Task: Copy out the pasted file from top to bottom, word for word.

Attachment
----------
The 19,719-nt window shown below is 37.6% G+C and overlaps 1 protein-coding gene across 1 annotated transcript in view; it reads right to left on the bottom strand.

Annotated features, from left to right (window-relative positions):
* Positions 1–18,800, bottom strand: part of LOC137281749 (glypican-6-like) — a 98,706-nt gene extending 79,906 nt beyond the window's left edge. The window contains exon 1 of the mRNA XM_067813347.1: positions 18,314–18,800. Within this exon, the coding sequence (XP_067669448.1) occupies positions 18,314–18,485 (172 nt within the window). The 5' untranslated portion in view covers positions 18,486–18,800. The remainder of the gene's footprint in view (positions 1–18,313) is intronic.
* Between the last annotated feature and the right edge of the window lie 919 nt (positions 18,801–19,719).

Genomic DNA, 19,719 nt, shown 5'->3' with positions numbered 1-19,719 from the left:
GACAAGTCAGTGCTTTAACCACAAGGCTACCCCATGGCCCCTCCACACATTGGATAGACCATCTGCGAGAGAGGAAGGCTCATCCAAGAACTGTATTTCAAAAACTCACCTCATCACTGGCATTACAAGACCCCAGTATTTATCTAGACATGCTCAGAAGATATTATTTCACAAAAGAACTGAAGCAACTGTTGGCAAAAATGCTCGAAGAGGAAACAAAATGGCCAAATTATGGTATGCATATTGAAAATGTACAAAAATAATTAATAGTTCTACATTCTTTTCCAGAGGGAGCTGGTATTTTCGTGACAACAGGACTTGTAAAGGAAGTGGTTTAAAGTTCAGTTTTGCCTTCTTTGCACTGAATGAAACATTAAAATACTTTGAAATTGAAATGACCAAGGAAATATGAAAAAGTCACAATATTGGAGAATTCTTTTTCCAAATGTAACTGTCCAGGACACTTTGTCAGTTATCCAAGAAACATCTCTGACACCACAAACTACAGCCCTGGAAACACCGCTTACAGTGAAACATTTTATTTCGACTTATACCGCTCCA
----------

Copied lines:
The 19,719-nt window shown below is 37.6% G+C and overlaps 1 protein-coding gene across 1 annotated transcript in view; it reads right to left on the bottom strand.

Annotated features, from left to right (window-relative positions):
* Positions 1–18,800, bottom strand: part of LOC137281749 (glypican-6-like) — a 98,706-nt gene extending 79,906 nt beyond the window's left edge. The window contains exon 1 of the mRNA XM_067813347.1: positions 18,314–18,800. Within this exon, the coding sequence (XP_067669448.1) occupies positions 18,314–18,485 (172 nt within the window). The 5' untranslated portion in view covers positions 18,486–18,800. The remainder of the gene's footprint in view (positions 1–18,313) is intronic.
* Between the last annotated feature and the right edge of the window lie 919 nt (positions 18,801–19,719).

Genomic DNA, 19,719 nt, shown 5'->3' with positions numbered 1-19,719 from the left:
GACAAGTCAGTGCTTTAACCACAAGGCTACCCCATGGCCCCTCCACACATTGGATAGACCATCTGCGAGAGAGGAAGGCTCATCCAAGAACTGTATTTCAAAAACTCACCTCATCACTGGCATTACAAGACCCCAGTATTTATCTAGACATGCTCAGAAGATATTATTTCACAAAAGAACTGAAGCAACTGTTGGCAAAAATGCTCGAAGAGGAAACAAAATGGCCAAATTATGGTATGCATATTGAAAATGTACAAAAATAATTAATAGTTCTACATTCTTTTCCAGAGGGAGCTGGTATTTTCGTGACAACAGGACTTGTAAAGGAAGTGGTTTAAAGTTCAGTTTTGCCTTCTTTGCACTGAATGAAACATTAAAATACTTTGAAATTGAAATGACCAAGGAAATATGAAAAAGTCACAATATTGGAGAATTCTTTTTCCAAATGTAACTGTCCAGGACACTTTGTCAGTTATCCAAGAAACATCTCTGACACCACAAACTACAGCCCTGGAAACACCGCTTACAGTGAAACATTTTATTTCGACTTATACCGCTCCA